Same will happen if the A/C is running a lot, or if there's a hill to climb, or if the driver drives "enjoyably" (as I phrase it, and do myself). If there's little to no short term data and you "drive it like you stole it", it's going to overcompensate and drastically drop the range, only to hang on to the same mileage for a while. This happened to me after my HV battery got a segment replaced and they had to reprogram a bunch of modules.
 

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<snip>

If you’re driving in Electric Mode, that regen will recharge the battery (sometimes while driving down a long hill you may observe the kWh Used number getting smaller), allowing you to re-use that amount of charge to drive Electric Miles.

If you’re driving in Hold mode or with a fully depleted battery, the regenerative braking system is still working, recharging the battery as it brakes the car. In Extended Range Mode, regen battery power is used to drive Gas Miles.

Presenting the kWh Used as a net calculation of grid power used removes the influence of regen on the fully depleted number. Each time you drive far enough to fully deplete the battery, the kWh Used number should remain about the same, representing the amount of grid power you stored in the fully charged battery.
What you have described is what I also believe. So, it is a conundrum that when I look at my energy screen in my 2014 I see, after a 6752 mile road trip, that I have gone 42.5 miles on battery, but used 20.4 kWh to do so. I usually use only ~10.3 kWh. I never plugged in while on the trip. I have to conclude that some of the regen while in CS mode was attributed to electric side of the tally, while the balance was put in the ICE side (increasing the MPG).

I did start out in Hold Mode and gradually used up the battery by forgetting to select Hold mode when starting up and driving a few miles after visiting gas stations,, as well as when going through towns. When in Hold Mode, I would sometimes see a green bar or two in the grayed-out battery symbol that indicated regen adding electons to the battery (after going down hills). My thinking has been that that energy capture was used to (in effect) increase the MPG.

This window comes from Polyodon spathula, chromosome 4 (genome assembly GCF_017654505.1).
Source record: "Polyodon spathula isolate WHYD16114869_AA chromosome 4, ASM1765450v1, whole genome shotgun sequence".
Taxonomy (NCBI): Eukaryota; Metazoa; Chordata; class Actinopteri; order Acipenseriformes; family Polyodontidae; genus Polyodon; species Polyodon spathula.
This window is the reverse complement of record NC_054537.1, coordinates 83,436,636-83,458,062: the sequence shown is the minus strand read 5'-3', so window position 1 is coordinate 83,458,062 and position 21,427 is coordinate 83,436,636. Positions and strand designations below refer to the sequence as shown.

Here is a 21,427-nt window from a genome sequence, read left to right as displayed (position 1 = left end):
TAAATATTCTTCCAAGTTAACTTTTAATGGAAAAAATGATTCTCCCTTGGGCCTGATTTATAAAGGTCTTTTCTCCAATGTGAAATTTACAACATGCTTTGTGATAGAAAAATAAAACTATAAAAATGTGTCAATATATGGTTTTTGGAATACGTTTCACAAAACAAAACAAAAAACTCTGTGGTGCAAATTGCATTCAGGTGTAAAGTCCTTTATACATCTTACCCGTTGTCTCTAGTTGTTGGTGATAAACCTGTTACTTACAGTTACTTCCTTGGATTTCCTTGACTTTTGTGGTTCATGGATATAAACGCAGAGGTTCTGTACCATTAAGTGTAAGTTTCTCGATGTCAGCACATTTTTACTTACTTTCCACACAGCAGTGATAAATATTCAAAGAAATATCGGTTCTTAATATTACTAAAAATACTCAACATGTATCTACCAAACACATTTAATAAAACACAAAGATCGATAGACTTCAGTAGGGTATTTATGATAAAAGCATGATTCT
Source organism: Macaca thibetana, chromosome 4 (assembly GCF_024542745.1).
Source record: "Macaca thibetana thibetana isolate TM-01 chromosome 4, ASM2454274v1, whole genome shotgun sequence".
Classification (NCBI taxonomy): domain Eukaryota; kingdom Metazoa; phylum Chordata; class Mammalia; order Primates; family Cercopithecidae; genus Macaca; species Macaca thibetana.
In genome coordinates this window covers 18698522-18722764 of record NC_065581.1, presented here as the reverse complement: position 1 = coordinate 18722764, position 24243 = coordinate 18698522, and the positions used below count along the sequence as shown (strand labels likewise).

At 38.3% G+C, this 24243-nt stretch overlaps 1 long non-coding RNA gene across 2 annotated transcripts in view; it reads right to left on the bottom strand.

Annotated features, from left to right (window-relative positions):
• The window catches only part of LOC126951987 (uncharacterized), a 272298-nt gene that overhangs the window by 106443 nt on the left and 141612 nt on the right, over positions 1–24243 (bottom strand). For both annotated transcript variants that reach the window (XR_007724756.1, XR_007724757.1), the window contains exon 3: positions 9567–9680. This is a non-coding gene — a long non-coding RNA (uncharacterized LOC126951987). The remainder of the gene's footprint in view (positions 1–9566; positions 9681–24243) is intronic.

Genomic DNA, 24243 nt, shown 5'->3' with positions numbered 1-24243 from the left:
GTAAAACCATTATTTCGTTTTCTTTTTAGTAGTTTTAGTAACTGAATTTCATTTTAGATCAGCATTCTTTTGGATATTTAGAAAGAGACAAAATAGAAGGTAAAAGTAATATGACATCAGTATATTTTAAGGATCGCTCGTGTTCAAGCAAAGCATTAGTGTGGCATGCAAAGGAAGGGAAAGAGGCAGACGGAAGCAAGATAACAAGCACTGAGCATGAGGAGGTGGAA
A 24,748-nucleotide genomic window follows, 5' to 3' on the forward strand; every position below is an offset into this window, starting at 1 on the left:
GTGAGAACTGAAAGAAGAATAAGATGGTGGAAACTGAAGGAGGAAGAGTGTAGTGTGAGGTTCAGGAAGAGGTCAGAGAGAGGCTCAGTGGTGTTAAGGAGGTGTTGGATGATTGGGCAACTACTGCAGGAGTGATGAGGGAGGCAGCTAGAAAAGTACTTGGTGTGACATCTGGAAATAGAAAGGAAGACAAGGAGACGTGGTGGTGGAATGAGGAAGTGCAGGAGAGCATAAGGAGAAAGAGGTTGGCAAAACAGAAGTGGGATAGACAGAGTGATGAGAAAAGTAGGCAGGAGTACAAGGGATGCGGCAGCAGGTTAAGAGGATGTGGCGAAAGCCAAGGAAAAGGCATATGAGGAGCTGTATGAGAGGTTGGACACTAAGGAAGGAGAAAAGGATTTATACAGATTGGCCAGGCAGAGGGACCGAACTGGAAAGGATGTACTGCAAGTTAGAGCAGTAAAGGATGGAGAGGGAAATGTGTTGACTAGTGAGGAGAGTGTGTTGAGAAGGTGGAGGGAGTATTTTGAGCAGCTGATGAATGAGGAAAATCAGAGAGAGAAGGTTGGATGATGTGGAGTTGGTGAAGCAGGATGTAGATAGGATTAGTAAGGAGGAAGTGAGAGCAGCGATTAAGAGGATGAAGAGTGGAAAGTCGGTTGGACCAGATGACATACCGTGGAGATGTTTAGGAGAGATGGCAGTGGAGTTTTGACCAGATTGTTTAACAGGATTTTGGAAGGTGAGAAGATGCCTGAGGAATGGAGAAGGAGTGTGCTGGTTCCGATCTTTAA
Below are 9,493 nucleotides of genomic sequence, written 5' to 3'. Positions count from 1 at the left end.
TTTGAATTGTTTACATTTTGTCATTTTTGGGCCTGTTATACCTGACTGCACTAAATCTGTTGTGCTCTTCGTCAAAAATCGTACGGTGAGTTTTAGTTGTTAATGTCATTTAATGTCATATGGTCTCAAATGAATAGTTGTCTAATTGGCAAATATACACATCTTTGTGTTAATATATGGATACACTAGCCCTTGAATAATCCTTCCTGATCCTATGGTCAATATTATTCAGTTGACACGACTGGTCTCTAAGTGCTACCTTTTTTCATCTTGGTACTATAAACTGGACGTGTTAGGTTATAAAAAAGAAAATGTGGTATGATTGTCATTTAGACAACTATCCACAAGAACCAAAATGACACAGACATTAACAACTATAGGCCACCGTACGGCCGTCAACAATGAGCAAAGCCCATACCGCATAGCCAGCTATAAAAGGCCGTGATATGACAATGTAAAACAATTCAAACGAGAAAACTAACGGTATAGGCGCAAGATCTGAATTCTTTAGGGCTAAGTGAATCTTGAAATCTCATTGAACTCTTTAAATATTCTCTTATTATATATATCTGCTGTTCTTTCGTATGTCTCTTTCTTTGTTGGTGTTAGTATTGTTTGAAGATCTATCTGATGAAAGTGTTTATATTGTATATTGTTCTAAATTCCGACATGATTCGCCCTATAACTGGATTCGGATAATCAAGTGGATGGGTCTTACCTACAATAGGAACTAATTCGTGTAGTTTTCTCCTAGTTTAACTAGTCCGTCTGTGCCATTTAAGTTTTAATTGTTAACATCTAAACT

It could be that while adding heat to the cabin while in Hold Mode caused the regen to be applied to the battery expenditure calculation...or something.

Anyone have ideas?
 

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What you have described is what I also believe. So, it is a conundrum that when I look at my energy screen in my 2014 I see, after a 6752 mile road trip, that I have gone 42.5 miles on battery, but used 20.4 kWh to do so. I usually use only ~10.3 kWh. I never plugged in while on the trip. I have to conclude that some of the regen while in CS mode was attributed to electric side of the tally, while the balance was put in the ICE side (increasing the MPG).

I did start out in Hold Mode and gradually used up the battery by forgetting to select Hold mode when starting up and driving a few miles after visiting gas stations,, as well as when going through towns. When in Hold Mode, I would sometimes see a green bar or two in the grayed-out battery symbol that indicated regen adding electons to the battery (after going down hills). My thinking has been that that energy capture was used to (in effect) increase the MPG.

It could be that while adding heat to the cabin while in Hold Mode caused the regen to be applied to the battery expenditure calculation...or something.

Anyone have ideas?
The only time the "kWh used" would be larger than the size of the usable battery buffer (14.5 kWh in Gen 2, not sure about a 2014) is if the car was plugged in but did not reach a full charge, and was driven further. I've seen values up in the 30s if I'm driving a lot in a day without fully charging the car. The power produced by the engine should never be included in that value.
 

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The only time the "kWh used" would be larger than the size of the usable battery buffer (14.5 kWh in Gen 2, not sure about a 2014) is if the car was plugged in but did not reach a full charge, and was driven further. I've seen values up in the 30s if I'm driving a lot in a day without fully charging the car. The power produced by the engine should never be included in that value.
I never plugged in for any charge, partial or complete, during my trip, hence a conundrum... until someone comes up with the explanation. I've seen this at the end of other road trips and I have never plugged in on those trips either.
 

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I never plugged in for any charge, partial or complete, during my trip, hence a conundrum... until someone comes up with the explanation. I've seen this at the end of other road trips and I have never plugged in on those trips either.
Perhaps the Gen 1 calculate kWh used differently than Gen 2; I have no other explanation